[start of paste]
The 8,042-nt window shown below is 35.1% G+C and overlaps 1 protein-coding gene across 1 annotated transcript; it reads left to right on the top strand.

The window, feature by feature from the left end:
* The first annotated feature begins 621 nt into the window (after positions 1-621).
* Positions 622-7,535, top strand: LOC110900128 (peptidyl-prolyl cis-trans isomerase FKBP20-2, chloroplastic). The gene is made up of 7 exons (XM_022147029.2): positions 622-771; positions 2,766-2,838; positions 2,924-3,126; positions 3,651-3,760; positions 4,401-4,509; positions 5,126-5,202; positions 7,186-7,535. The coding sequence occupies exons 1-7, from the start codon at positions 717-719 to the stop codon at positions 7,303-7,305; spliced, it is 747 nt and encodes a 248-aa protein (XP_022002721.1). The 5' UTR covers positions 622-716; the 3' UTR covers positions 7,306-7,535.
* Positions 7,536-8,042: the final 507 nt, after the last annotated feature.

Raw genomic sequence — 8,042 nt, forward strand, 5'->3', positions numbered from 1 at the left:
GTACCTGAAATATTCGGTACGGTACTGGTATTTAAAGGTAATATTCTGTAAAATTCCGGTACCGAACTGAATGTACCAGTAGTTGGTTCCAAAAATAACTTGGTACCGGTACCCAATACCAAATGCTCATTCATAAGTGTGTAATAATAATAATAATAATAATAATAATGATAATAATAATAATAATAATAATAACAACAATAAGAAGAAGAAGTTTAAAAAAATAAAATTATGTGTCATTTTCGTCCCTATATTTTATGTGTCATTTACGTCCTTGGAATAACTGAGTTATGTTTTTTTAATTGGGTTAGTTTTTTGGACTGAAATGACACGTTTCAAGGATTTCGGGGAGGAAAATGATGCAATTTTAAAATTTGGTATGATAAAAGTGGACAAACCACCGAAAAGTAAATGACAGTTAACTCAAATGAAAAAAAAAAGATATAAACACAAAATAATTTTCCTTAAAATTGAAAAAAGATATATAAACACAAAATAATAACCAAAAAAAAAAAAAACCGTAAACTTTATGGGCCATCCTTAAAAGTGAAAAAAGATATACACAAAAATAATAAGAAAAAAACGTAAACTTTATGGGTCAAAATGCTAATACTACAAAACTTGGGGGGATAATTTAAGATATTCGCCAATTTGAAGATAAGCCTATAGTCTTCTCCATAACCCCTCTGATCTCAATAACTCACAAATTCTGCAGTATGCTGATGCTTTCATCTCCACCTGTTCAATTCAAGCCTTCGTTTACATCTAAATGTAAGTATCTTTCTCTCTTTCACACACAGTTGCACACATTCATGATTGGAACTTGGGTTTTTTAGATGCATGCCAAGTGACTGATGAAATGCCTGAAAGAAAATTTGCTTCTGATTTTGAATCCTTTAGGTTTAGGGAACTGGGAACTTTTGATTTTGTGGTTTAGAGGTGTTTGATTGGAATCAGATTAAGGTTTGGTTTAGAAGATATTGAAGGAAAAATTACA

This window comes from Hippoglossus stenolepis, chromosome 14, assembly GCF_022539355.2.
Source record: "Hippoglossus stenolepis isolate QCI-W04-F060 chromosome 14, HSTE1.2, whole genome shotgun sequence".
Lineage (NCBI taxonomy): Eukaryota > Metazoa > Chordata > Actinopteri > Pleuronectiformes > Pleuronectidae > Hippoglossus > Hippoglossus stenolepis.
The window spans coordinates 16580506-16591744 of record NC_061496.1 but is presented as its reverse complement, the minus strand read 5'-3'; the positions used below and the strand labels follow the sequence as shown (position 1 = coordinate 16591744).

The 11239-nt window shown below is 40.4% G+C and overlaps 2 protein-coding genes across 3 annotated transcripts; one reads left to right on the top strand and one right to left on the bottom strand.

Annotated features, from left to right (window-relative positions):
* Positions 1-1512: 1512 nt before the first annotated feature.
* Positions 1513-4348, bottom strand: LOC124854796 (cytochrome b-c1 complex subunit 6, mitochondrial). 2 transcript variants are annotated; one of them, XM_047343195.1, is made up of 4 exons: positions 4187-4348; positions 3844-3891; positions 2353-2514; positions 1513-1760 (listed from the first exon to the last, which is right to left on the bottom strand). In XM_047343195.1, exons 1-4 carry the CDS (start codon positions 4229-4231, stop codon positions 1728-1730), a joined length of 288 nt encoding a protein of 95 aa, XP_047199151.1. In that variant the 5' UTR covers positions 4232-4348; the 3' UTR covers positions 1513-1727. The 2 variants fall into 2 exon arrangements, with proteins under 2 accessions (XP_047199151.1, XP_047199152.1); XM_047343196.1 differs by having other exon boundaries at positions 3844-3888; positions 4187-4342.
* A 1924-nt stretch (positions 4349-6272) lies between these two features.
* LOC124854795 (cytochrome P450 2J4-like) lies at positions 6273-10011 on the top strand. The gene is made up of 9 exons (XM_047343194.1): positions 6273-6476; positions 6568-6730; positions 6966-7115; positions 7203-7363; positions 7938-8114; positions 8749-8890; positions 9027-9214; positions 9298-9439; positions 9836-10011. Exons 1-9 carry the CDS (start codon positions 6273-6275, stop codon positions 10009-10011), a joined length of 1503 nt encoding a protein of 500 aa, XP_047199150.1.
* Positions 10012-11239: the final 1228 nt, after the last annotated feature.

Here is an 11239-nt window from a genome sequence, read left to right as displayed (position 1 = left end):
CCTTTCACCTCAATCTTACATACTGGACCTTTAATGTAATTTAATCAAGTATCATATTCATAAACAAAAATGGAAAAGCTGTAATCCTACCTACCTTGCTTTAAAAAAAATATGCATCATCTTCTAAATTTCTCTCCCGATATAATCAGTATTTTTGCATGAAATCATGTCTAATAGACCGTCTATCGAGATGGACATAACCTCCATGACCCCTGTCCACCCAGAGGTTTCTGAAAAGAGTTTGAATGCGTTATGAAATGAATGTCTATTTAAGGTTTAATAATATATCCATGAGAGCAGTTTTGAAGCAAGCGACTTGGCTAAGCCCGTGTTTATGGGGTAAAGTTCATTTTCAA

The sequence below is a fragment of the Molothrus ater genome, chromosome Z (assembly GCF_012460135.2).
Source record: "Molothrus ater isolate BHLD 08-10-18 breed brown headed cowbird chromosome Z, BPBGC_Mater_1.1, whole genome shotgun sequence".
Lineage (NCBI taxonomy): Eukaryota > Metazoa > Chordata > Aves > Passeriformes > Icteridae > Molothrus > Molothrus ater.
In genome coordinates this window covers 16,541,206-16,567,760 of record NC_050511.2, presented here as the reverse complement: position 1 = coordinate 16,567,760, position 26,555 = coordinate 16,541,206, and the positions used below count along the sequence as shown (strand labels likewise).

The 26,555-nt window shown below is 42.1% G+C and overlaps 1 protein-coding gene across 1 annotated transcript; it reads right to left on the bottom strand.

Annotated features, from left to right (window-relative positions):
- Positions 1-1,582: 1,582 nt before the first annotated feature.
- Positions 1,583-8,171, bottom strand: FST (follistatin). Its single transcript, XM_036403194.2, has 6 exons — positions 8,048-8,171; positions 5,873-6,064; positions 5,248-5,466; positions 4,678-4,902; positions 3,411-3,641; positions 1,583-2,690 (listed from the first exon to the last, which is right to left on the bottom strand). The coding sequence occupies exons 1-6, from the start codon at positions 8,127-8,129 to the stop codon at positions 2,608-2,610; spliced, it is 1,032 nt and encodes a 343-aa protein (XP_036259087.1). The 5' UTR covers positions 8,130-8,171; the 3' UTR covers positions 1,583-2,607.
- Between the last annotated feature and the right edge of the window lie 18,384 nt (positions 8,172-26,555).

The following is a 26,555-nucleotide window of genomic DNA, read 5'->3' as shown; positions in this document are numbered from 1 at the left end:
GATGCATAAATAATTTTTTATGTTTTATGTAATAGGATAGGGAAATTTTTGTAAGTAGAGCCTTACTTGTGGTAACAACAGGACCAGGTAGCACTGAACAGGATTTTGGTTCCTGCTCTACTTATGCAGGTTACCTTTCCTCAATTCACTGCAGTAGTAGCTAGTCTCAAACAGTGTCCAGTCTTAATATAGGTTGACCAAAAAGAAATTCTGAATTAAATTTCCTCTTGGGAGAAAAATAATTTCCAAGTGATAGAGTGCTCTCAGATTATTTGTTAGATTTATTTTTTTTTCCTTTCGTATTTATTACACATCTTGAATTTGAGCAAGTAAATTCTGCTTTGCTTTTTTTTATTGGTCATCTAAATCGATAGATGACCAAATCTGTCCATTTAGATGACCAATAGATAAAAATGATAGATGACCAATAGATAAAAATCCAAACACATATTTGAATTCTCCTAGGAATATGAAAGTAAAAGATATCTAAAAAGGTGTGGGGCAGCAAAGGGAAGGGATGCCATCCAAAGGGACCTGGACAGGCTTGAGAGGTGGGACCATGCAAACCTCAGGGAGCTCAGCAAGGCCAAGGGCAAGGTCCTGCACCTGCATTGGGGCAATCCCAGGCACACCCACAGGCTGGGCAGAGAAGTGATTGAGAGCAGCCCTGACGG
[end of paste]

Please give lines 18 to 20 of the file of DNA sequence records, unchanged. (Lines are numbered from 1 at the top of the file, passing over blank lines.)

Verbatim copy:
* Positions 10012-11239: the final 1228 nt, after the last annotated feature.

Here is an 11239-nt window from a genome sequence, read left to right as displayed (position 1 = left end):
CCTTTCACCTCAATCTTACATACTGGACCTTTAATGTAATTTAATCAAGTATCATATTCATAAACAAAAATGGAAAAGCTGTAATCCTACCTACCTTGCTTTAAAAAAAATATGCATCATCTTCTAAATTTCTCTCCCGATATAATCAGTATTTTTGCATGAAATCATGTCTAATAGACCGTCTATCGAGATGGACATAACCTCCATGACCCCTGTCCACCCAGAGGTTTCTGAAAAGAGTTTGAATGCGTTATGAAATGAATGTCTATTTAAGGTTTAATAATATATCCATGAGAGCAGTTTTGAAGCAAGCGACTTGGCTAAGCCCGTGTTTATGGGGTAAAGTTCATTTTCAA